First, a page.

Home > Mail Art > Dating Antique & Vintage Postcards

Dating Antique & Vintage Postcards

It’s hard to date antique and vintage postcards: the publishers did not want to date their wares and lose sales on ‘old’ art.  They shied away from copyright dates a majority of the time prior to the 1960s.  The people of prior generations wanted what was new, modern; they were not nostalgic about the past.  From 1880 – 1910 there was mostly illustration, more pastel colors, a lot of gilt ink, raised images.  The nineteen-teens to 1920s, you see a shift from Art Noveau fonts to Art Deco on both the fronts and backs of the post cards.  Around the 1920s the art gets contemporary to the period and more photography appears. Throughout the 1930s there is predominantly a lot of photography postcards that were colored with lithographic plates, often a woven or canvas-like or linen texture to the paper appears and hangs on for a long time.  The colored photography is not absolute; I have a 1913 lithographic colored photograph and have also seen them for various World Fairs.  The 1940s brought a lot of cartoons, gags, risque humor – an overall art style like old MGM cartoons, a style that really held until 1950s.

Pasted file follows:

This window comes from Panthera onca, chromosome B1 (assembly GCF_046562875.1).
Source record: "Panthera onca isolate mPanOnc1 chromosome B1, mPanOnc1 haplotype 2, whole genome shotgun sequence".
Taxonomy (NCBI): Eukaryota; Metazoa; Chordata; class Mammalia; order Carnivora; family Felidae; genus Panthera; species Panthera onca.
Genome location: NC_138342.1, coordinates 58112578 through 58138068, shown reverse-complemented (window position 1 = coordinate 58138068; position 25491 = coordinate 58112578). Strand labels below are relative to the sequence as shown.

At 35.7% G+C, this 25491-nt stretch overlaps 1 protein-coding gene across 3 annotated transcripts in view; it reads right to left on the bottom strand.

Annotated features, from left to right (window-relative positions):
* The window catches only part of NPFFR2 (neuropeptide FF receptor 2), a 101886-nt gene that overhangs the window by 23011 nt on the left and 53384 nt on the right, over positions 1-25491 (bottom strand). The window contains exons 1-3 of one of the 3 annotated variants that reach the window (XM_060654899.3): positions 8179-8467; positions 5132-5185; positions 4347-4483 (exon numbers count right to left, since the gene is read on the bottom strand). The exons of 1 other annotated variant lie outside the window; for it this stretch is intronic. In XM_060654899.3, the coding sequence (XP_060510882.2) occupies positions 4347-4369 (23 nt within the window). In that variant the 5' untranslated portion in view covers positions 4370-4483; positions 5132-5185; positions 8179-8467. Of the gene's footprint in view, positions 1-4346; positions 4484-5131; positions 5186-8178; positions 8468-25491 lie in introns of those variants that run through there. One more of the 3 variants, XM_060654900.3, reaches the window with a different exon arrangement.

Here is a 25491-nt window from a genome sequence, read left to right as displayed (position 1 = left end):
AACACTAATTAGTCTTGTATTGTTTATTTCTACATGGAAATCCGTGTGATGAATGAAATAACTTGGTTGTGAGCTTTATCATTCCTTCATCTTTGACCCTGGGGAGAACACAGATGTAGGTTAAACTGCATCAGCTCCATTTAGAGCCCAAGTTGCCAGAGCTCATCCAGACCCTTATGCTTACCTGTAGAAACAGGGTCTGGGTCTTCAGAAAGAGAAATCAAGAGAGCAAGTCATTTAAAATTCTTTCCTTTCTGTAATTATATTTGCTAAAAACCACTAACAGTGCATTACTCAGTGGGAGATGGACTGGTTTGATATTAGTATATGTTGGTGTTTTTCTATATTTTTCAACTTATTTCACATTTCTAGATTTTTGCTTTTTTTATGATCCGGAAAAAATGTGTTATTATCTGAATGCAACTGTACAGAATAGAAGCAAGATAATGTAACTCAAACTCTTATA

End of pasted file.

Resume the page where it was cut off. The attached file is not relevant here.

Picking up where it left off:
Also, if you can pin the Series number to a date for a publisher from a mailed card, it will help you with a date range for an un-mailed card.  A higher Series number was printed after that of the mailed post card; a lower Series number was printed prior the the mailed example. The more antique post cards you get that are mailed in your collection and from the same publisher helps you place the rest in context.

A very typical 1930s postcard, a photograph with lithographic coloring:

Late 1930s through end of 1940s – gag and cartoon cards were predominant:

If you have a mailed post card and you cannot read the date stamp, try to see if you can place the stamp itself.  I was able to date one I have to 1938 as the post mark was blurry and uncertain, but the image on the one cent stamp was released that year.  If stamps were released or discontinued, their dates help date the mailed post card.  Sometimes, the senders help me out the most having also written the date on the postcard when they wrote their greeting.  In some cases, they did this if they mailed the post card in an envelope and knew it would not be date stamped.

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